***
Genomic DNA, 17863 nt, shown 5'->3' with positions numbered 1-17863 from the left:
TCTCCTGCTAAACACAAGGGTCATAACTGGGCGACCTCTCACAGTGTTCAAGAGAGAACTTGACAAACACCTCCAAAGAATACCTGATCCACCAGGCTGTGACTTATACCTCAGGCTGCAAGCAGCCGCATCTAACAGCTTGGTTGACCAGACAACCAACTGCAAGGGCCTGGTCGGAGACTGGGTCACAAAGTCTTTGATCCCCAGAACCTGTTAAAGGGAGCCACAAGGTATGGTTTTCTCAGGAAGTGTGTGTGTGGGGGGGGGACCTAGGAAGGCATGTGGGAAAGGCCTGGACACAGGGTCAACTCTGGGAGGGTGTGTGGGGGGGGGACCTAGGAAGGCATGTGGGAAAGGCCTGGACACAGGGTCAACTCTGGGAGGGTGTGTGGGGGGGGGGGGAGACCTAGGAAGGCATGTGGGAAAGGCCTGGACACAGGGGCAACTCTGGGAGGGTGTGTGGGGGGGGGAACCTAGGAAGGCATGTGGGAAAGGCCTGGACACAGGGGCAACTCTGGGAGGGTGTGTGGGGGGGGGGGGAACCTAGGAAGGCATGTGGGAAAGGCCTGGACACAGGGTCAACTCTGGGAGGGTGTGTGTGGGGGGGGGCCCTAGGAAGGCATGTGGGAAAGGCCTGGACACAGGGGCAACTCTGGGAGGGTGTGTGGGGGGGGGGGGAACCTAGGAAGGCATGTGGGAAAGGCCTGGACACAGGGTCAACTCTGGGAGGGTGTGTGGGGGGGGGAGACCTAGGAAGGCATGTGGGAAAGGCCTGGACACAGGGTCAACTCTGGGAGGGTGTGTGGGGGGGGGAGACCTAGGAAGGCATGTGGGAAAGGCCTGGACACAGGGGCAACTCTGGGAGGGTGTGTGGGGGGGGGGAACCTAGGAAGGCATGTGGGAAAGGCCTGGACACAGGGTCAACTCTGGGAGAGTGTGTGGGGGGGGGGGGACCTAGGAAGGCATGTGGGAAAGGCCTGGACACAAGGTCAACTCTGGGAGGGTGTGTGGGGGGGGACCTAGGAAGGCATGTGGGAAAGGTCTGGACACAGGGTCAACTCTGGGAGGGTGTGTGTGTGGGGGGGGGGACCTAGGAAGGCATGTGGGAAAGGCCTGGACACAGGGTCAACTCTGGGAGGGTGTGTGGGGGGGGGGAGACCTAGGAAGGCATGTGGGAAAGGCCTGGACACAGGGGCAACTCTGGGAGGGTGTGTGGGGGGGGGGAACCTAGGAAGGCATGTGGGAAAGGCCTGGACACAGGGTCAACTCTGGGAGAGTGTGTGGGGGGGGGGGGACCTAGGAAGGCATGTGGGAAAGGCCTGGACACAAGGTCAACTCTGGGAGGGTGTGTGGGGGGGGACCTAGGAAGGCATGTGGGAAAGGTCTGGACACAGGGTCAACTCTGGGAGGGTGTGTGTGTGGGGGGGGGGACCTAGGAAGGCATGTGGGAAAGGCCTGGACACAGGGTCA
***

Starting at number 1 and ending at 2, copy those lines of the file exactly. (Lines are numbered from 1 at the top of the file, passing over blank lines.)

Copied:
Genomic DNA, 17863 nt, shown 5'->3' with positions numbered 1-17863 from the left:
TCTCCTGCTAAACACAAGGGTCATAACTGGGCGACCTCTCACAGTGTTCAAGAGAGAACTTGACAAACACCTCCAAAGAATACCTGATCCACCAGGCTGTGACTTATACCTCAGGCTGCAAGCAGCCGCATCTAACAGCTTGGTTGACCAGACAACCAACTGCAAGGGCCTGGTCGGAGACTGGGTCACAAAGTCTTTGATCCCCAGAACCTGTTAAAGGGAGCCACAAGGTATGGTTTTCTCAGGAAGTGTGTGTGTGGGGGGGGGACCTAGGAAGGCATGTGGGAAAGGCCTGGACACAGGGTCAACTCTGGGAGGGTGTGTGGGGGGGGGACCTAGGAAGGCATGTGGGAAAGGCCTGGACACAGGGTCAACTCTGGGAGGGTGTGTGGGGGGGGGGGGAGACCTAGGAAGGCATGTGGGAAAGGCCTGGACACAGGGGCAACTCTGGGAGGGTGTGTGGGGGGGGGAACCTAGGAAGGCATGTGGGAAAGGCCTGGACACAGGGGCAACTCTGGGAGGGTGTGTGGGGGGGGGGGGAACCTAGGAAGGCATGTGGGAAAGGCCTGGACACAGGGTCAACTCTGGGAGGGTGTGTGTGGGGGGGGGCCCTAGGAAGGCATGTGGGAAAGGCCTGGACACAGGGGCAACTCTGGGAGGGTGTGTGGGGGGGGGGGGAACCTAGGAAGGCATGTGGGAAAGGCCTGGACACAGGGTCAACTCTGGGAGGGTGTGTGGGGGGGGGAGACCTAGGAAGGCATGTGGGAAAGGCCTGGACACAGGGTCAACTCTGGGAGGGTGTGTGGGGGGGGGAGACCTAGGAAGGCATGTGGGAAAGGCCTGGACACAGGGGCAACTCTGGGAGGGTGTGTGGGGGGGGGGAACCTAGGAAGGCATGTGGGAAAGGCCTGGACACAGGGTCAACTCTGGGAGAGTGTGTGGGGGGGGGGGGACCTAGGAAGGCATGTGGGAAAGGCCTGGACACAAGGTCAACTCTGGGAGGGTGTGTGGGGGGGGACCTAGGAAGGCATGTGGGAAAGGTCTGGACACAGGGTCAACTCTGGGAGGGTGTGTGTGTGGGGGGGGGGACCTAGGAAGGCATGTGGGAAAGGCCTGGACACAGGGTCAACTCTGGGAGGGTGTGTGGGGGGGGGGAGACCTAGGAAGGCATGTGGGAAAGGCCTGGACACAGGGGCAACTCTGGGAGGGTGTGTGGGGGGGGGGAACCTAGGAAGGCATGTGGGAAAGGCCTGGACACAGGGTCAACTCTGGGAGAGTGTGTGGGGGGGGGGGGACCTAGGAAGGCATGTGGGAAAGGCCTGGACACAAGGTCAACTCTGGGAGGGTGTGTGGGGGGGGACCTAGGAAGGCATGTGGGAAAGGTCTGGACACAGGGTCAACTCTGGGAGGGTGTGTGTGTGGGGGGGGGGACCTAGGAAGGCATGTGGGAAAGGCCTGGACACAGGGTCA